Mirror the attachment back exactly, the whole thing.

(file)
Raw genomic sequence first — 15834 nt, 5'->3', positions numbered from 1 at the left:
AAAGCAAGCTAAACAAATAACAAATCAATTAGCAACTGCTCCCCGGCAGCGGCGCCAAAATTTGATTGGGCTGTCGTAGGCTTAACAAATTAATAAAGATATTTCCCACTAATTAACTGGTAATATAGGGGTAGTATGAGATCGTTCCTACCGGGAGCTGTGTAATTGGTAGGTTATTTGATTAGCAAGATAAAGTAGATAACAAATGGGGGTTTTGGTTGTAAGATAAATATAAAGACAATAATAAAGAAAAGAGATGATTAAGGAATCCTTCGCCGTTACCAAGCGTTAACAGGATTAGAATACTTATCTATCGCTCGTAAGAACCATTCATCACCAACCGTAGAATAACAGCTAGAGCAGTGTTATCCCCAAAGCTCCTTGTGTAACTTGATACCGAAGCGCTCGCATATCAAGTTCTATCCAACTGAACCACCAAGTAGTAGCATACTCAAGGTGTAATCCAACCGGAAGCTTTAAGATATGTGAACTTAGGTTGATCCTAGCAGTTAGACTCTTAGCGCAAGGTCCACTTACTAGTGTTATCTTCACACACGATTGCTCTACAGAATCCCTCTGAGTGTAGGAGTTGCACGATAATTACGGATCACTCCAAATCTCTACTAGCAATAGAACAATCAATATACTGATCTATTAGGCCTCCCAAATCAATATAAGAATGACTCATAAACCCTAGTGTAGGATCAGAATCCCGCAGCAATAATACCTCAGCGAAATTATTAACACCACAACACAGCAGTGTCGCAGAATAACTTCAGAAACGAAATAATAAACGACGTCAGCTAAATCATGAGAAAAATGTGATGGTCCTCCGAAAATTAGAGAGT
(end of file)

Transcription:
Raw genomic sequence first — 15834 nt, 5'->3', positions numbered from 1 at the left:
AAAGCAAGCTAAACAAATAACAAATCAATTAGCAACTGCTCCCCGGCAGCGGCGCCAAAATTTGATTGGGCTGTCGTAGGCTTAACAAATTAATAAAGATATTTCCCACTAATTAACTGGTAATATAGGGGTAGTATGAGATCGTTCCTACCGGGAGCTGTGTAATTGGTAGGTTATTTGATTAGCAAGATAAAGTAGATAACAAATGGGGGTTTTGGTTGTAAGATAAATATAAAGACAATAATAAAGAAAAGAGATGATTAAGGAATCCTTCGCCGTTACCAAGCGTTAACAGGATTAGAATACTTATCTATCGCTCGTAAGAACCATTCATCACCAACCGTAGAATAACAGCTAGAGCAGTGTTATCCCCAAAGCTCCTTGTGTAACTTGATACCGAAGCGCTCGCATATCAAGTTCTATCCAACTGAACCACCAAGTAGTAGCATACTCAAGGTGTAATCCAACCGGAAGCTTTAAGATATGTGAACTTAGGTTGATCCTAGCAGTTAGACTCTTAGCGCAAGGTCCACTTACTAGTGTTATCTTCACACACGATTGCTCTACAGAATCCCTCTGAGTGTAGGAGTTGCACGATAATTACGGATCACTCCAAATCTCTACTAGCAATAGAACAATCAATATACTGATCTATTAGGCCTCCCAAATCAATATAAGAATGACTCATAAACCCTAGTGTAGGATCAGAATCCCGCAGCAATAATACCTCAGCGAAATTATTAACACCACAACACAGCAGTGTCGCAGAATAACTTCAGAAACGAAATAATAAACGACGTCAGCTAAATCATGAGAAAAATGTGATGGTCCTCCGAAAATTAGAGAGT